The latest edition of the monthly Global Catastrophe Recap Report has been released by Aon Plc, and in it, the company evaluates the impact of the natural disaster events that occurred worldwide during May 2019.
The report cites that in addition to the seven outbreaks of sever convective storms that swept across central and eastern section of the US, data from the National Oceanic and Administrative Association (NOAA) indicates that there were nearly 4,400 individual reports of tornadoes, hail, and straight-line winds – the most in May since 2011.
Furthermore, continued flooding resulted in billions of dollars’ worth of total economic and insured losses, as record-breaking rainfall in Oklahoma and Kansas caused historic flooding throughout the Arkansas River Basin, accompanied by remnant flooding in the Missouri and Mississippi River Basins.
“Historically, May has been the most active month for tornadoes in the United States and 2019 was no exception, with the highest May tally since 2015,” said Steve Bowen, Director and Meteorologist within Aon’s Impact Forecasting team. “A persistent weather pattern led to several multi-day outbreaks of severe weather that resulted in tornadoes, large hail, damaging straight-line winds, and record-breaking rainfall, which had a considerable impact on property and the agricultural sector. Severe convective storms have resulted in at least US$10 billion in US insurance pay-outs annually since 2008, and we are likely headed towards a 12th consecutive year.”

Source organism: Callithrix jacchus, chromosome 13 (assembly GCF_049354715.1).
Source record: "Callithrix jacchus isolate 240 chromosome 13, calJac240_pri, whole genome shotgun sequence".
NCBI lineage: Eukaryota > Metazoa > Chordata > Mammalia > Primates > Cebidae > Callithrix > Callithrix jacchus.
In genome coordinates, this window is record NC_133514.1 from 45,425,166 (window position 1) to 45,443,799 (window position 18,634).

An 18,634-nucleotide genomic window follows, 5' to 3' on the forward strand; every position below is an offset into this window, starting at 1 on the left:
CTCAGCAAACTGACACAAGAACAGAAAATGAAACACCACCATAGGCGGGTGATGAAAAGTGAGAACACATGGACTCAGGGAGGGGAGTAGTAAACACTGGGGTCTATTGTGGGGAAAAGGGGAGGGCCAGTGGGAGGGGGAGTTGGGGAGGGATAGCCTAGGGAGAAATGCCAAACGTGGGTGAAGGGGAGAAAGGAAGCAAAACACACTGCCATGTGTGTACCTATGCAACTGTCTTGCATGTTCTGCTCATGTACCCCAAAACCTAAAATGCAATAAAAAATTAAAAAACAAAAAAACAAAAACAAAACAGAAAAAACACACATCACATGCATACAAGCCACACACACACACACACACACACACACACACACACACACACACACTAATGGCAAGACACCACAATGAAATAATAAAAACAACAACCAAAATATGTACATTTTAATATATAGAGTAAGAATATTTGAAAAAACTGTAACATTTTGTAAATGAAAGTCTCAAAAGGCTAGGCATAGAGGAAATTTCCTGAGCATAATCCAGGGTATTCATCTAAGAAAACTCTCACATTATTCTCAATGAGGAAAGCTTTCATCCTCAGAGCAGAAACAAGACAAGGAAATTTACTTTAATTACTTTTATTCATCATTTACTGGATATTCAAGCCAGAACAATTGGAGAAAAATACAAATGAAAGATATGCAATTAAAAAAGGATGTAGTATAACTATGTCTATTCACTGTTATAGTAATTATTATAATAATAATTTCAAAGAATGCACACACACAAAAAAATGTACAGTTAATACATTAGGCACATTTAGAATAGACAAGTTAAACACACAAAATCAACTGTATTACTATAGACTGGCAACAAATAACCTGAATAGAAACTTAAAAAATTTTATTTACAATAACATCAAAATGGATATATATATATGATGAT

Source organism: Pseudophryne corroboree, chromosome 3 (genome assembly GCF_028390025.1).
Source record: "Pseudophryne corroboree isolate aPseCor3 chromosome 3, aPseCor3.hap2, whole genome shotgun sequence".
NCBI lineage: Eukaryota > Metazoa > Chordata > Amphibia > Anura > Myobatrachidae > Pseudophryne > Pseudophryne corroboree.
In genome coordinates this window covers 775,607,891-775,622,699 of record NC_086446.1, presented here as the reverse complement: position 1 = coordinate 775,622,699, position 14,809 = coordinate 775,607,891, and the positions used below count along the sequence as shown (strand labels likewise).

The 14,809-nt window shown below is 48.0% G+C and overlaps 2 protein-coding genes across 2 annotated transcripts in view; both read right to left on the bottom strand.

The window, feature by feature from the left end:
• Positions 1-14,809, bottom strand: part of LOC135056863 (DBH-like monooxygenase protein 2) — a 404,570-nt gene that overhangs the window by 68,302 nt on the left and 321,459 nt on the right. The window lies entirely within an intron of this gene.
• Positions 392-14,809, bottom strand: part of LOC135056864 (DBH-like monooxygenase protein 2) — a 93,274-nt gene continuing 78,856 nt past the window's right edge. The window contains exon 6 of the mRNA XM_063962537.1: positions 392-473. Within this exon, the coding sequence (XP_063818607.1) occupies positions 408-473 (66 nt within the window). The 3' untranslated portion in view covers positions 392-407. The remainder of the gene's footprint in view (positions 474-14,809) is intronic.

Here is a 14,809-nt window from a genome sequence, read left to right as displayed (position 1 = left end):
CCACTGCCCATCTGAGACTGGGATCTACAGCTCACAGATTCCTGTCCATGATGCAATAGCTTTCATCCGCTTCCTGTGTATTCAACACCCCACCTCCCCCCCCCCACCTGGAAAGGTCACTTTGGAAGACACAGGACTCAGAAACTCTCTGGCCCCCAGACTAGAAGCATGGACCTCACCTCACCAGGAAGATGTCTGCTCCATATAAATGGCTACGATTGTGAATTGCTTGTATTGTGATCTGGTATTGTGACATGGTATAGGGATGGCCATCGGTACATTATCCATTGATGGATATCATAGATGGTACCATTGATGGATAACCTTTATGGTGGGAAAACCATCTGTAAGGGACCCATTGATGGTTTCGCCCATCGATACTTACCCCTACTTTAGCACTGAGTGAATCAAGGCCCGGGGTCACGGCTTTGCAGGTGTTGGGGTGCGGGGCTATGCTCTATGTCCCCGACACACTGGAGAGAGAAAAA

But the US is not the only country to have suffered during the stormy month of May: over in China’s Yunnan Province, ongoing draught conditions affected more than 675,000 acres of cropland and effected $138 million of financial cost; prolonged rainfall in much of Paraguay caused widespread flooding that killed at least six people, led to the evacuation of over 40,000 residents, and significantly harmed the cattle industry; and in Southern Europe, severe weather that also affected the Balkans resulted in abundant rainfall that caused rivers in the Emilia-Romagna region to overflow and inundate around 600 homes, businesses and agricultural land.
In Tanzania, five people died, thousands were misplaced, and over 1,000 homes were flooded due to particularly severe flooding in the Dar es Salaam and Mbeya regions. In addition, further flooding killed six people in Yemen alone, with at least six others missing after being swept away by flash flooding in the Wad Bani Khalid in Oman. One person was also swept away by flood waters in the Saudi Arabia. The total economic costs for this flooding in the Arabian Peninsula were forecast to be millions of US dollars.
Severe weather is an increasing issue, both because of the time of year and the effect of global warming. It is prudent that both travellers and businesses follow the advice offered during this particularly brutal storm season to ensure the safety of personnel and their belongings.
You can read the full report here.